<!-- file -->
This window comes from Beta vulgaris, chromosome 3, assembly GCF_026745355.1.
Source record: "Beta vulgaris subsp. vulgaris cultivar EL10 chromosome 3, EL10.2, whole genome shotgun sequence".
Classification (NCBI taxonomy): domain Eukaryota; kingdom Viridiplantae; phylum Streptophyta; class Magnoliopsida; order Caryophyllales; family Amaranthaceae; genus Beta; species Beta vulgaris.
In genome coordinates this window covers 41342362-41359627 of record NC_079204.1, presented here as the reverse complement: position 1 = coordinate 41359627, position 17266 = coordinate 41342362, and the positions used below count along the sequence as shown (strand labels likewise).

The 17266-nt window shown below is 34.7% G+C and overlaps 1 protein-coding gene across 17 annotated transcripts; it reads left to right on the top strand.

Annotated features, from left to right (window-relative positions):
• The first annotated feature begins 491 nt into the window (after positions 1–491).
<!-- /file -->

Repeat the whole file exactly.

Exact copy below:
This window comes from Beta vulgaris, chromosome 3, assembly GCF_026745355.1.
Source record: "Beta vulgaris subsp. vulgaris cultivar EL10 chromosome 3, EL10.2, whole genome shotgun sequence".
Classification (NCBI taxonomy): domain Eukaryota; kingdom Viridiplantae; phylum Streptophyta; class Magnoliopsida; order Caryophyllales; family Amaranthaceae; genus Beta; species Beta vulgaris.
In genome coordinates this window covers 41342362-41359627 of record NC_079204.1, presented here as the reverse complement: position 1 = coordinate 41359627, position 17266 = coordinate 41342362, and the positions used below count along the sequence as shown (strand labels likewise).

The 17266-nt window shown below is 34.7% G+C and overlaps 1 protein-coding gene across 17 annotated transcripts; it reads left to right on the top strand.

Annotated features, from left to right (window-relative positions):
• The first annotated feature begins 491 nt into the window (after positions 1–491).